I have 1 of the maro lenses plus 3 of the extension tubes and no complaints with them. I have thought about getting the bellows. While the waist level finder is a great way to shoot, either the AEII or AEIII with the auto metering is a great addition unless using a flash that negates the need for the metering.

    I use mine with a geared tripod for close up and macro work and the results re truly first rate.
     
  11. andreios

    andreios Member

    Messages:
    348
    Joined:
    Apr 22, 2010
    Location:
    Prague, e.g.
    Shooter:
    Multi Format
    Thank you guys for all replys so far. I'll check the mamiya manual concerning long exposures when I'm at my computer. As for close up stuff- I don't need 1:1 magnification, just to get that lcouple of inches closer where my TLR doesn't allow me.
    As for TLR in general, I have maybe 4 or 5 of them (although strangely none of them is a flexaret). One thing that irkes me with them are the dim viewfinders (and I confess I can't bring myself to pay almost twice the money for a Maxwell or a beattie screen than I paid for the camera) so I am hoping for a brighter viewfinder as well. (I am often told mamyias have one of the best screens...)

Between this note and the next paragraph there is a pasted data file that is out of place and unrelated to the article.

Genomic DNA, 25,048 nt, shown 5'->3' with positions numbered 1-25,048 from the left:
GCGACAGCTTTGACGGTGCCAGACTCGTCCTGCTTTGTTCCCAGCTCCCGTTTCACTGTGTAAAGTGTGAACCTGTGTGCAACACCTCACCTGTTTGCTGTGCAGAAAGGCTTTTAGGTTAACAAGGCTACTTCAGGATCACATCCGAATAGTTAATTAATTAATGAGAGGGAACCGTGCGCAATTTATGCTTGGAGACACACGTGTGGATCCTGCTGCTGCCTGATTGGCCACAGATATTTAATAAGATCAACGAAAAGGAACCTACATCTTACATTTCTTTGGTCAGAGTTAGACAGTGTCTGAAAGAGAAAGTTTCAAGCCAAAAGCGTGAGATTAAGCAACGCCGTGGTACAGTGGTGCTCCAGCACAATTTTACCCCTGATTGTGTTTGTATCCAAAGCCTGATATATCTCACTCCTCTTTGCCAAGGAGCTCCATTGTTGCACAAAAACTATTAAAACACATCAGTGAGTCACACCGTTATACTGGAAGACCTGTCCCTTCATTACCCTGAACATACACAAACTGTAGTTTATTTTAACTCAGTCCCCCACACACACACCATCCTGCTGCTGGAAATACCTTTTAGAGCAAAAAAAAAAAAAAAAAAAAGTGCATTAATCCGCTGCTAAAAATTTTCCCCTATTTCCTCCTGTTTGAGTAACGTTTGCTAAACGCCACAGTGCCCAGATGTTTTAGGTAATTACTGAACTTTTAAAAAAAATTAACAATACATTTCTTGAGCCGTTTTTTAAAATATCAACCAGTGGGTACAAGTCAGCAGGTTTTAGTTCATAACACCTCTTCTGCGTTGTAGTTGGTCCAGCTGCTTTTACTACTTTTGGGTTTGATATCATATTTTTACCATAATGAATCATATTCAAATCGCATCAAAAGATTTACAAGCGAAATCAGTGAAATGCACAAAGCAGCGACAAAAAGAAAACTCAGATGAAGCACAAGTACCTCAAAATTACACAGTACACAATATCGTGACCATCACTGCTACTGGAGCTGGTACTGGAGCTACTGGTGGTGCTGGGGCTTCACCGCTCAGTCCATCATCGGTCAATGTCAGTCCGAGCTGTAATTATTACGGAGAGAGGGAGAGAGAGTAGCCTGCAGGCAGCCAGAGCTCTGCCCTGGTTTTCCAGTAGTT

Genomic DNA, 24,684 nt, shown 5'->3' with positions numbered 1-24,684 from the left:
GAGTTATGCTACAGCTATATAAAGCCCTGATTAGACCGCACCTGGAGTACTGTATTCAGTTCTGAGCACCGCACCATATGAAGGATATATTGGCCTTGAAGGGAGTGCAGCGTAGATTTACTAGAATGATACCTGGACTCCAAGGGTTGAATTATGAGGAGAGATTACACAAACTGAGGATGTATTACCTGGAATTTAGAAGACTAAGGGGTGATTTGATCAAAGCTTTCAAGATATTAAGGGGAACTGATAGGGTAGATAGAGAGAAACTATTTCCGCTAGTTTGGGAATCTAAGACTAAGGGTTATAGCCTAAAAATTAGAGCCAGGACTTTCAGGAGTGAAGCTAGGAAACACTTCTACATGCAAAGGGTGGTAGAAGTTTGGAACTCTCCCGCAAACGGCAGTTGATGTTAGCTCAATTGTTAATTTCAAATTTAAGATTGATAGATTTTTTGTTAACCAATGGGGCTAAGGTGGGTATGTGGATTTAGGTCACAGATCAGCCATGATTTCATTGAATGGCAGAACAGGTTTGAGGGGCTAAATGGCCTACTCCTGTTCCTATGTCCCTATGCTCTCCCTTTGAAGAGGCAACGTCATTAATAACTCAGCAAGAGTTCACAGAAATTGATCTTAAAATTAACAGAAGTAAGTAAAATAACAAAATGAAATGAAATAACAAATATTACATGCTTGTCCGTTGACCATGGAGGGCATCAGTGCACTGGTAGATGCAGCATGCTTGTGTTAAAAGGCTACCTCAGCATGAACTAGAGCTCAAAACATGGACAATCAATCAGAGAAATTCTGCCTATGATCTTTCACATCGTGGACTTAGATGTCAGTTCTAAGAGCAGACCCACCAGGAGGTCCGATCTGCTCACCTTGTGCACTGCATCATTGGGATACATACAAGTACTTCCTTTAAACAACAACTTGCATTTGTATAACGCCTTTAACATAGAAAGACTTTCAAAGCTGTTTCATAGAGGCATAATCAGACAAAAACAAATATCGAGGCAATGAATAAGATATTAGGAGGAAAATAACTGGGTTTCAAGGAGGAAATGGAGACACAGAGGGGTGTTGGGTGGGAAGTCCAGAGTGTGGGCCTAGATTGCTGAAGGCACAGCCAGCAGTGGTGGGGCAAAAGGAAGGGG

Now what about other choices? Are Bronicas any good for long exposures? Or Mamiya 645? (The old one, or a Super.)
     
  12. astroclimb

    astroclimb Subscriber

    Messages:
    76
    Joined:
    Dec 4, 2007
    Location:
    Los Alamos,
    Shooter:
    Medium Format
    My small contribution....

    ....is that the Mamiya 645 solution, esp. for example the "Pro" or "Pro TL" models. Often I see these advertised used as a "system that includes the 120mm macro lens, and usually these are packaged at a very reasonable proce. The 120mm is a very nice lens that get you to 1:1 if you like macro and don't want to mess with extension tubes, etc., and functions nicely as a medium telephoto. I've carried my 645 plus a few lenses in a backpack for rather long hikes (e.g. Yosemite) or touring (e.g. Rome...) and the size/weight really aren't a problem.